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Ray Dalio says investors are ‘buying dreams, not earnings’

With the US S&P 500 index at an all-time high, and with our own S&P/ASX200 (INDEXASX:XJO) index hot on its heels, it’s a time many investors would be feeling flushed with cash. But one of the world’s richest men (and most successful investors) is warning the good times may not last.

According to a report in the Australian Financial Review (AFR), Ray Dalio, founder of the world’s largest hedge fund Bridgewater Associates, is warning that ultra-dovish monetary policy and cheap money is translating into “investors accepting very low returns by buying dreams rather than earnings”.

The AFR quotes Dalio as saying:

Investors have an abundance of money and then we also don’t have much in the way of the trickling down… and we’re going to come into a period of time where that’s going to be more challenging and it will have big effects on the markets. 

What does this mean for ASX shares?

I think the most pertinent thing to draw from Mr Dalio’s comments is the warning over chasing dreams, not earnings. Some of the hottest growth stocks on the ASX have been driven to record valuations this year, despite many companies being unprofitable, or only slightly so.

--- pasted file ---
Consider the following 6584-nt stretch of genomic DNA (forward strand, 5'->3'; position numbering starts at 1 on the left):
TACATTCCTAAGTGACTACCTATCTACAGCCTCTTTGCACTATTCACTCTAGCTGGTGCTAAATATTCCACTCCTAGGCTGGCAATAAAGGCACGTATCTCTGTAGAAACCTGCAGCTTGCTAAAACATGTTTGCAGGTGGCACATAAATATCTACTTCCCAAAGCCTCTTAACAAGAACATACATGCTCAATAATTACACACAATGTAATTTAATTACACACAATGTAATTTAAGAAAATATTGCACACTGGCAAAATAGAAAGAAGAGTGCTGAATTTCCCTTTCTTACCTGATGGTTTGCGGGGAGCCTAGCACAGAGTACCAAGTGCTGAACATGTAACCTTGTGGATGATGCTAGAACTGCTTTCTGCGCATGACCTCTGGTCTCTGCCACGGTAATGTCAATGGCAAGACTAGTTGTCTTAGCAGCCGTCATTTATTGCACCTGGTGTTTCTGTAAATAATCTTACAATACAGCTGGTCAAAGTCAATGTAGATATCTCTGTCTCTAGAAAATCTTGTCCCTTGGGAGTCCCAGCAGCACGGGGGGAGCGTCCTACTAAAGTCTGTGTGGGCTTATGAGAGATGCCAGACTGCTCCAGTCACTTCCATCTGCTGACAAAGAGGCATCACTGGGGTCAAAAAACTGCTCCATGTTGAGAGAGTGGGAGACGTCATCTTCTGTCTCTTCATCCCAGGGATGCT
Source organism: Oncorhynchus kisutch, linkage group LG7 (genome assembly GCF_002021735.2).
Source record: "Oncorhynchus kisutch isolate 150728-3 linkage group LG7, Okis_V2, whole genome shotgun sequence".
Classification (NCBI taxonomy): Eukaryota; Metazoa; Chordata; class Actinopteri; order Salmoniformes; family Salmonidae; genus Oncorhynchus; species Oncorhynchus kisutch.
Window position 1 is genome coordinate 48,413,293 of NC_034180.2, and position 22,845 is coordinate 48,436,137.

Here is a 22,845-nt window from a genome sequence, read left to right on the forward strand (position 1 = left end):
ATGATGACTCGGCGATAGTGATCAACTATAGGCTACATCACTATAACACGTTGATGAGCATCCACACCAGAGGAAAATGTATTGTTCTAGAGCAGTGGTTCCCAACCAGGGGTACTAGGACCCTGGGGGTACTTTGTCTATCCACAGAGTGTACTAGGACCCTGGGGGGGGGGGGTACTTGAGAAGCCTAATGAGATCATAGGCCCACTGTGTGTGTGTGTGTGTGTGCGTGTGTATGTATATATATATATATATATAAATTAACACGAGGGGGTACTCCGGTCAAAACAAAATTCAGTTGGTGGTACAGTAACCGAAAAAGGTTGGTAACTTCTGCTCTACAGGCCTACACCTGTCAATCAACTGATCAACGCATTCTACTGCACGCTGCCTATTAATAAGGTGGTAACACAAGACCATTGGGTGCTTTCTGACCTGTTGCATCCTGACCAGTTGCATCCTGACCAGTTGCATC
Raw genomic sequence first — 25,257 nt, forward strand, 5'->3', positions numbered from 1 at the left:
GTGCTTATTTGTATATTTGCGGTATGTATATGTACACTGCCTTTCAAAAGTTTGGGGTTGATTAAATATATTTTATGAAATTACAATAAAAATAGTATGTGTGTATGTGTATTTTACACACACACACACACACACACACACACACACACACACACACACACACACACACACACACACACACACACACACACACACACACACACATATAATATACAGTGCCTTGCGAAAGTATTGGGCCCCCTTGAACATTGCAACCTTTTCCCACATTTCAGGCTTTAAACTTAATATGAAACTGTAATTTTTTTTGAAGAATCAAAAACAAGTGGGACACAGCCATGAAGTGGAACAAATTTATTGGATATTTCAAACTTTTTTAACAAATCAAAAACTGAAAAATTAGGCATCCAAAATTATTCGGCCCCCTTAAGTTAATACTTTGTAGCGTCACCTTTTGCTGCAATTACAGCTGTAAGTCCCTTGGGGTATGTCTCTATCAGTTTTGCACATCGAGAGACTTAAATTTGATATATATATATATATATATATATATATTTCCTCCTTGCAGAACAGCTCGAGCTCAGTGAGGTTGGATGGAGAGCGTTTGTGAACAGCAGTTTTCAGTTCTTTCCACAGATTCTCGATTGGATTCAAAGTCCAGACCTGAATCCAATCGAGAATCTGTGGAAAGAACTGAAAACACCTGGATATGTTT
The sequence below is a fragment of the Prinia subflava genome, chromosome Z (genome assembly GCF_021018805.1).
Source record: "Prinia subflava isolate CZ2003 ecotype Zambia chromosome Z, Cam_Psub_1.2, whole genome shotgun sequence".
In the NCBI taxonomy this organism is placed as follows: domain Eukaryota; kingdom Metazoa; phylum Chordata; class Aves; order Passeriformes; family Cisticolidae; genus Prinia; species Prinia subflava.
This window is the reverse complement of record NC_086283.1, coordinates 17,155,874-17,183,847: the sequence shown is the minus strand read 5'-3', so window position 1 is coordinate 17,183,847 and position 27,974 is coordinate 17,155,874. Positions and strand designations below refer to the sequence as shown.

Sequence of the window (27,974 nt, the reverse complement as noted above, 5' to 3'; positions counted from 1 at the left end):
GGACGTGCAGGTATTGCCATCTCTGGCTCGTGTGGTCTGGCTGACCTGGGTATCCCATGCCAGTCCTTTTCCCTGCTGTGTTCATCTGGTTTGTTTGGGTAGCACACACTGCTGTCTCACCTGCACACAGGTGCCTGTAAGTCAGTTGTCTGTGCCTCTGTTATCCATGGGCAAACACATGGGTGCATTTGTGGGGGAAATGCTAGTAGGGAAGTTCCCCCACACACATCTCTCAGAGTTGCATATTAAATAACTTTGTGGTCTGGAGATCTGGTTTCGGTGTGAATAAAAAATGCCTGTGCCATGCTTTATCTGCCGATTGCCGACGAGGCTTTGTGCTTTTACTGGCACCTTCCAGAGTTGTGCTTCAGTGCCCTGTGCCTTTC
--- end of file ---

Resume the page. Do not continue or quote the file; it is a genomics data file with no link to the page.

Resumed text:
As Dalio warns, higher share prices today reflect lower returns tomorrow and I think any growth investors should keep this in mind. Take Zip Co Ltd (ASX: Z1P). Zip has been one of the largest lightning rods for momentum growth investors this year, rising from $1.10 per share at the start of the year to today’s price of $4.02 (at the time of writing). Zip shares even got as high as $5.86 just last month.

There comes a point when future earnings expectation simply can’t match the price which the market is putting on a business, no matter how stellar its growth rates. I think companies that have yet to even post consistently positive earnings or profits are the red flags Dalio is warning of.

Foolish takeaway

Although markets are at all-time highs, I think it would be wise to heed the advice of someone like Dalio going forward. Good times don’t last forever, and I personally would rather be exposed to profitable businesses with robust earnings when the music eventually stops.

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Sebastian Bowen has no position in any of the stocks mentioned. The Motley Fool Australia's parent company Motley Fool Holdings Inc. owns shares of ZIPCOLTD FPO. The Motley Fool Australia has no position in any of the stocks mentioned. We Fools may not all hold the same opinions, but we all believe that considering a diverse range of insights makes us better investors. The Motley Fool has a disclosure policy. This article contains general investment advice only (under AFSL 400691). Authorised by Scott Phillips.